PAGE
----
Vancouver, San Francisco now outpacing NYC luxury market: Knight Frank

Maybe the pessimists are right to cast doubt on the strength of New York’s luxury market. High

Clockwise from top left: Vancouver, San Francisco, New York City and Shanghai

Maybe the pessimists are right to cast doubt on the strength of New York’s luxury market. High-end residential price growth¬†in the¬†Big Apple slowed substantially in 2015, far behind¬†cities like Vancouver, Sydney, San Francisco and Shanghai, according to Knight Frank’s annual Wealth Report.

In a ranking of price growth among global cities, New York’s luxury property values grew just 2.4 percent in 2015. North of the border, Vancouver’s luxury property market grew 24.5 percent in 2015, the biggest rise among global cities. Sydney (14.8 percent) and Shanghai (14.1 percent) rounded out the report’s top three.

Last year, New York came in at No. 1 on Knight Frank’s ranking after luxury real estate values here increased a whopping 18.8 percent in 2014.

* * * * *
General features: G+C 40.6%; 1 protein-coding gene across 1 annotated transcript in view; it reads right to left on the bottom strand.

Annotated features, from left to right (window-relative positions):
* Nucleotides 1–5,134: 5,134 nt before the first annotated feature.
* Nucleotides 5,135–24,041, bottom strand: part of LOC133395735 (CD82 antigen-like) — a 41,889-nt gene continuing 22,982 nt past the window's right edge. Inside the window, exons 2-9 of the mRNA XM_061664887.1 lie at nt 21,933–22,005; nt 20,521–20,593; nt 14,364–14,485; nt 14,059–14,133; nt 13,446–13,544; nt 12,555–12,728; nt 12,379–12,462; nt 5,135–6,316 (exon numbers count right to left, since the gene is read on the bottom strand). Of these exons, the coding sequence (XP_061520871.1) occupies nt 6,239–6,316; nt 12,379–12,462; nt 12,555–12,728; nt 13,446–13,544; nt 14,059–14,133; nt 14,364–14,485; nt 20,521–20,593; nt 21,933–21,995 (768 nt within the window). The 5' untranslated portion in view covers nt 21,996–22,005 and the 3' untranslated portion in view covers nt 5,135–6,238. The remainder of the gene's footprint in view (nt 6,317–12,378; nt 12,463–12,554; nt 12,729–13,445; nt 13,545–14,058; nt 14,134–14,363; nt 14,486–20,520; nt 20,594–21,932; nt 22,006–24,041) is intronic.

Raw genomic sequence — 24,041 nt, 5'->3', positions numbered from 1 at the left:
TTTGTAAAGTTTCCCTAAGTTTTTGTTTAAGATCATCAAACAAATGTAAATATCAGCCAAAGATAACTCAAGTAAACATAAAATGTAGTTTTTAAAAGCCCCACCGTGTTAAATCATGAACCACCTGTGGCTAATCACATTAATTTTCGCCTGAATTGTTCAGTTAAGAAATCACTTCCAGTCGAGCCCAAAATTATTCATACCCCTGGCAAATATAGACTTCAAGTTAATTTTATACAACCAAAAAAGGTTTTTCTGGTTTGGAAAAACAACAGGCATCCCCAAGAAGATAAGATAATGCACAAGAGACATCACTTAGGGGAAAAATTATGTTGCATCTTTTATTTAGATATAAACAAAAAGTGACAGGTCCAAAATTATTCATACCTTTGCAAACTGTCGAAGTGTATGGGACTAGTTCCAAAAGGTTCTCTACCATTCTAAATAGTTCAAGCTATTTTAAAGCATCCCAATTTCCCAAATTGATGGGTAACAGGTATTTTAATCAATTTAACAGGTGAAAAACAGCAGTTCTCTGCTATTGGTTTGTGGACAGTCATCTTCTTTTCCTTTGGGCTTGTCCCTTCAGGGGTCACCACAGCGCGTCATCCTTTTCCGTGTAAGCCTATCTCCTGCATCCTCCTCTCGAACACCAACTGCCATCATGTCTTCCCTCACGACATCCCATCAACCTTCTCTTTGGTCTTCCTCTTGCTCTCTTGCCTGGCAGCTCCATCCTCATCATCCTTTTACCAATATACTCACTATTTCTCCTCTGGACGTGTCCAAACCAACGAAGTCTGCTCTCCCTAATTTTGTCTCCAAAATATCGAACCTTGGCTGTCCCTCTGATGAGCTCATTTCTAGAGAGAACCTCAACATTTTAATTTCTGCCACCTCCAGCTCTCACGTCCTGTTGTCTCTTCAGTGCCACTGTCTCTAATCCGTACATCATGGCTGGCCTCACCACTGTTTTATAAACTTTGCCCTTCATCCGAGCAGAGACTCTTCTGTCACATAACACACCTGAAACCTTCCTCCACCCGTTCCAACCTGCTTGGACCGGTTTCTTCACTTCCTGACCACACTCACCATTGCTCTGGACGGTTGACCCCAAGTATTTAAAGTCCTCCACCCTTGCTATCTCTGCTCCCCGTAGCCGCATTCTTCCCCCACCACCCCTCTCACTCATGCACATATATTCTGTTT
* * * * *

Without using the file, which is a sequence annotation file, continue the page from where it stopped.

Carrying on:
This year, New York fell to No. 39, behind other U.S. cities like San Francisco (10.9 percent), Miami (6.4 percent), Los Angeles (4.7 percent), Boston (3.8 percent) and Washington, DC (2.9 percent).

Despite waning growth here, New York luxury property values still rose at a faster clip than the global average of 1.8 percent.

This year‚Äôs report cautioned global investors to be ‚Äúcautious,‚ÄĚ and said price growth is slowing after a strong run, while interest rates and ownership costs for foreign investors are increasing.

In New York, a growing number of voices are expressing concern about the luxury market softening and several developers have lowered price expectations, as The Real Deal recently reported. At World Wide Group and Rose Associate’s 252 East 57th Street, for example, the developers reduced the $19 million asking price for a five-bedroom unit, which is now asking $16.2 million. A four-bedroom unit is now asking $12.4 million, down from $13.4 million.

Source: The Real Deal